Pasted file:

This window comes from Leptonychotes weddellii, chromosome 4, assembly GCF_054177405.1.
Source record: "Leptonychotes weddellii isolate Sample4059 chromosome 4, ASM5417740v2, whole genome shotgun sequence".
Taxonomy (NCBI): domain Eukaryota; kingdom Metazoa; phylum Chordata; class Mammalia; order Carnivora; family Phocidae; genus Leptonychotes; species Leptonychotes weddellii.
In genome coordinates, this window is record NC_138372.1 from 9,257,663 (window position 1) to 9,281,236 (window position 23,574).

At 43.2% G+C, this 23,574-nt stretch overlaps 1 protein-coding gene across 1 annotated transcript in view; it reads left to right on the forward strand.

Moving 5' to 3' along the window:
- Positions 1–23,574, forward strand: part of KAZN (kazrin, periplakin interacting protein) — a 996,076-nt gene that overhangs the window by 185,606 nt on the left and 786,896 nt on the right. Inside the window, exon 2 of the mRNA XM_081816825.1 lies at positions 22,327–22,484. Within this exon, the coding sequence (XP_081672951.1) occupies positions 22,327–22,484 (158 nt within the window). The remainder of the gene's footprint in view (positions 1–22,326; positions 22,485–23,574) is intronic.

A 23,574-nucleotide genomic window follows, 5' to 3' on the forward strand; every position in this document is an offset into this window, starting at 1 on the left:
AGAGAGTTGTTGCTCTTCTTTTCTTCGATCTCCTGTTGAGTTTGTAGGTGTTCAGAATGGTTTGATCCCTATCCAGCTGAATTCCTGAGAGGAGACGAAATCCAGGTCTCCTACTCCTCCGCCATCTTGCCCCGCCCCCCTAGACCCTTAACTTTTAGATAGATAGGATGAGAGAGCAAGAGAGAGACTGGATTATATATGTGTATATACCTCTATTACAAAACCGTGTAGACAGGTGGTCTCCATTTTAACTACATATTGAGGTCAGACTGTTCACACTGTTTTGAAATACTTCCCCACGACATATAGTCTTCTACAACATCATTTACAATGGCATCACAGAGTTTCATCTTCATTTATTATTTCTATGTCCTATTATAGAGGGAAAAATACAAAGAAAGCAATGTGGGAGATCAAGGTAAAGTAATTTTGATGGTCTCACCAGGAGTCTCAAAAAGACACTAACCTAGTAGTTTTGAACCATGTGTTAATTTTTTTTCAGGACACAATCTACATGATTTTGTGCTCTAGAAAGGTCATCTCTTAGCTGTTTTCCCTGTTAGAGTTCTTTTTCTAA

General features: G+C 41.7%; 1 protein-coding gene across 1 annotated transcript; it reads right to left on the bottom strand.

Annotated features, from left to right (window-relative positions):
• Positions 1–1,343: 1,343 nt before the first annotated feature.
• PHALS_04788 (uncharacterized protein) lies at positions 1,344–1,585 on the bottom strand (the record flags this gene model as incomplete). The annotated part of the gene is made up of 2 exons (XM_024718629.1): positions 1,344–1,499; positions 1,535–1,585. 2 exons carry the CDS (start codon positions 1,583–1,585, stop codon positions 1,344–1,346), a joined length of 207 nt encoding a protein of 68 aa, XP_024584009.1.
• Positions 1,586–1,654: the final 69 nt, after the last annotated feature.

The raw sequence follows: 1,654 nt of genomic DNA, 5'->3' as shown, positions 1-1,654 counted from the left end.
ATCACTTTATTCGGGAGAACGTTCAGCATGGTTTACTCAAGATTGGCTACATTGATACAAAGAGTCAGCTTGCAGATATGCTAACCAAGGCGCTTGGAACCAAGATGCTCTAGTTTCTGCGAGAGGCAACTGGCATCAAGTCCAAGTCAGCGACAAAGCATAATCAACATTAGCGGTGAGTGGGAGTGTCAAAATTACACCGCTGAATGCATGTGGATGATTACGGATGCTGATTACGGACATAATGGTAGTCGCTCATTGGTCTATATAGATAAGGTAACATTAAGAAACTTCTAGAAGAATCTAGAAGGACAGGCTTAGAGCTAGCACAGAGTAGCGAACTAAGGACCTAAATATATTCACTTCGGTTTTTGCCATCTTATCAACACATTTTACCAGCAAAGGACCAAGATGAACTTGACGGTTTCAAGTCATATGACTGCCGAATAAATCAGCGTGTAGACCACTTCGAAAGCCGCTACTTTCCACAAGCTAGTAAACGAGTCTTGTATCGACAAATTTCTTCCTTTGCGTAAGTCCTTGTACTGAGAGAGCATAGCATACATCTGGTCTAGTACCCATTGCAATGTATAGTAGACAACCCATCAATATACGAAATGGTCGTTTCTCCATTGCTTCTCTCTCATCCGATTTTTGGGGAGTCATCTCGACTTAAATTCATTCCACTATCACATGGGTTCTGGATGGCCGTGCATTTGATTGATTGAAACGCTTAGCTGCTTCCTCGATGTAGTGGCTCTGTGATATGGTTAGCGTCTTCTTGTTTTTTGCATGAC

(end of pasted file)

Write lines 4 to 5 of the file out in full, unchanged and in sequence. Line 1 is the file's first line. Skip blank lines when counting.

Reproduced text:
In genome coordinates, this window is record NC_138372.1 from 9,257,663 (window position 1) to 9,281,236 (window position 23,574).

At 43.2% G+C, this 23,574-nt stretch overlaps 1 protein-coding gene across 1 annotated transcript in view; it reads left to right on the forward strand.